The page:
Self-Help Tips From Dr Sarah Brewer

Best Eczema Treatments

Eczema is named from the Greek word, ekzeein, which means ‘to boil over’ as in severe eczema the inflamed skin seems to erupt. There are many different types of eczema, but the underlying treatment approach is the same – to reduce irritation, damp down redness and inflammation, soothe itching and to prevent the overgrowth of skin bacteria which can worsen symptoms.

Best eczema treatments

Eczema is considered mild if there are areas of dry skin, with or without small areas of redness, but infrequent itching.

Moderate eczema is characterised by areas of dry skin with frequent itching, and redness with or without scratch marks (excoriation) and localised skin thickening.

Severe eczema is diagnosed when there are widespread areas of dry skin, incessant itching and redness (without without excoriation, extensive skin thickenin, bleeding, oozing, cracking and changes in skin pigmentation).

If eczema is infected (with crusting, pus, fever and feeling unwell) always seek immediate medical advice from your doctor.

Emollient creams and soothing bath additives are the mainstay of eczema treatment. These soften and soothe the skin, helping to reduce itching, dryness and flakiness.

Corticosteroid creams or ointments (eg hydrocortisone, betametasone) are widely prescribed to reduce skin inflammation, but only damp down symptoms and are not a cure. They are used as sparingly as possible to control symptoms, as long-term excessive use can lead to skin thinning. Other natural approaches are important to help reduce skin irritation, soothe inflammation and moisturise the skin in order to minimise the need for corticosteroid creams.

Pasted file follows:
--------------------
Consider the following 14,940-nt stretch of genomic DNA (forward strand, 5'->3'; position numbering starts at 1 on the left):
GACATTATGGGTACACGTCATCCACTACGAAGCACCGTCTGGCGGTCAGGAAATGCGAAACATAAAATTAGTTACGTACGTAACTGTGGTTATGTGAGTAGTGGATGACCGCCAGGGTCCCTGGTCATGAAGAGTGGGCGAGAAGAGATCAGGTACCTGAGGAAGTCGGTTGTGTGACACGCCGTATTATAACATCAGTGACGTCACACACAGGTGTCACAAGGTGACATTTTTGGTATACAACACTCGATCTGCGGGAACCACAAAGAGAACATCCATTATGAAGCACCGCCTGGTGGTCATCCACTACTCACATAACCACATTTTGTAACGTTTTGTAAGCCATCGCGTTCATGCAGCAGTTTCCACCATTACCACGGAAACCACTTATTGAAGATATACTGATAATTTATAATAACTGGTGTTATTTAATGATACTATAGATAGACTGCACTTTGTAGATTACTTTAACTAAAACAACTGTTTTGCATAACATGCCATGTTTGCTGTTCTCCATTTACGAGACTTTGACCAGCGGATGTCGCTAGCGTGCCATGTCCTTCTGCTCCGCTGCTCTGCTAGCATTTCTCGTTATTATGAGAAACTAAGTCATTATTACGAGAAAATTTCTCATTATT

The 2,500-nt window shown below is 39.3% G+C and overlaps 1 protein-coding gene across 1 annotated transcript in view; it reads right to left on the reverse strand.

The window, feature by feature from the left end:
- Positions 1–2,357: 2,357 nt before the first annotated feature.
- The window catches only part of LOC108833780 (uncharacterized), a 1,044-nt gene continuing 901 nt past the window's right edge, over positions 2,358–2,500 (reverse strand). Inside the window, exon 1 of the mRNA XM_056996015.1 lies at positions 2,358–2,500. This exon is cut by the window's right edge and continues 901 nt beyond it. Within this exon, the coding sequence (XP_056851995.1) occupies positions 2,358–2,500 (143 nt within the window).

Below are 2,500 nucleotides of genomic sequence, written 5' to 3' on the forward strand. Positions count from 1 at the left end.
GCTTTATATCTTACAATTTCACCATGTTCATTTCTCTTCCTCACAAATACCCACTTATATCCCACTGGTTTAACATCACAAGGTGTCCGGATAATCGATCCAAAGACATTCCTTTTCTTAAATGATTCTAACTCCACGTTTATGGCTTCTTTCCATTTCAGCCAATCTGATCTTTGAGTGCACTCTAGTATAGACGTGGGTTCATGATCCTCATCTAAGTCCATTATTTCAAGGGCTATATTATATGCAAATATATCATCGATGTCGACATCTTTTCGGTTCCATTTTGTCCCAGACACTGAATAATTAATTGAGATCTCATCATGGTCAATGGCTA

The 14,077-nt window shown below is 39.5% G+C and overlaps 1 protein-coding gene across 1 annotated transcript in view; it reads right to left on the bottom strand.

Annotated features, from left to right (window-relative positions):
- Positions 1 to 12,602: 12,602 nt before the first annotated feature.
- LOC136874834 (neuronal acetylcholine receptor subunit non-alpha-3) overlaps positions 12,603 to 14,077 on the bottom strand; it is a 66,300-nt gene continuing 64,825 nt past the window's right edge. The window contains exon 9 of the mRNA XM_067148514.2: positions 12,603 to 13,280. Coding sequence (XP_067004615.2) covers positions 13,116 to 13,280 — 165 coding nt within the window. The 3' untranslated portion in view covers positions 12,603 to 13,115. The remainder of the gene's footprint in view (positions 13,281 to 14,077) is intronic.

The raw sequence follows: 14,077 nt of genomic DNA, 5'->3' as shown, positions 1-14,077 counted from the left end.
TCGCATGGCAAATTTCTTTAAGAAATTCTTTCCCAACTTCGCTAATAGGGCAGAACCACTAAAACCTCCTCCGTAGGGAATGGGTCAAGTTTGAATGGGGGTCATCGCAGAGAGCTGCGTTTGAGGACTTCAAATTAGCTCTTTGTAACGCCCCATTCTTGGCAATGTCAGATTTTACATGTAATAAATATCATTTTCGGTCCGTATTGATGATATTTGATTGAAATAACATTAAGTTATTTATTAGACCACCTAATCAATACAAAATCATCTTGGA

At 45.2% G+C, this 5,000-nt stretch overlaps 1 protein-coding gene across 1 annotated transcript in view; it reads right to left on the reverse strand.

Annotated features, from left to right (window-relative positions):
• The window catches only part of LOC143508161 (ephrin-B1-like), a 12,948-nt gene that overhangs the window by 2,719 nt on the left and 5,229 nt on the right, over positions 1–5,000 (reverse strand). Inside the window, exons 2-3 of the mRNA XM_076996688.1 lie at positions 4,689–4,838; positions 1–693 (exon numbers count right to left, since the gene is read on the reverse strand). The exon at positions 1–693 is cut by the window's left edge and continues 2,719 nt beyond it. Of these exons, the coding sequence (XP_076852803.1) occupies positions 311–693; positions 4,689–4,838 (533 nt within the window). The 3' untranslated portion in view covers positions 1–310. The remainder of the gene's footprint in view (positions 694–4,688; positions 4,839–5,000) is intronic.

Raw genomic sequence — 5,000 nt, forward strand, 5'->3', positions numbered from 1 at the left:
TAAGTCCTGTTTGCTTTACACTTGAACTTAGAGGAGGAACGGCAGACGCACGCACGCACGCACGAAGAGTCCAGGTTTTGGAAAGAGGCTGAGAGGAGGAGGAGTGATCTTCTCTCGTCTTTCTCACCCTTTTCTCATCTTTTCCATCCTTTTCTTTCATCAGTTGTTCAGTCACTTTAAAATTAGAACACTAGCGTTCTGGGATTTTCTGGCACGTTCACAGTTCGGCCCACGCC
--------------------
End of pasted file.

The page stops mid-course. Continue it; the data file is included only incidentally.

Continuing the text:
Natural remedies for eczema

Any severity of eczema symptoms can be made worse by the following, which are best avoided:

  • Hard water containing high levels of calcium carbonate, chlorine or other irritants
  • Soaps, detergents, cleansers, bubble bath, cosmetics and perfumes
  • Synthetic or wool fibres
  • Allergens to which you are sensitised (eg pollen, pet hair, dust mites, mold)
  • Contact with chemicals: acids, alkalis, oxidising or reducing agents, some mineral oils, solvents
  • Exposure to cold winds or excess heat.
  • Stress and anxiety.

Wear protective gloves for housework, gardening, washing-up and when preparing citrus fruit and raw vegetables to reduce hand eczema.

Ditch your washing powder to improve eczema

One of the first, and most important things to do is to check your washing powder, whose detergent residues in clothes and bedding will irritate skin. If you are not already using a non-biological washing powder, and thoroughly rinsing clothes, this will make a big difference.

Most people with sensitive skin are already doing this however, and the next step to consider is to avoid washing detergent altogether. Instead, use an eco-friendly laundry ball that cleans clothes without detergent, eliminates bacteria, and is hypo-allergenic which is great for sensitive skin.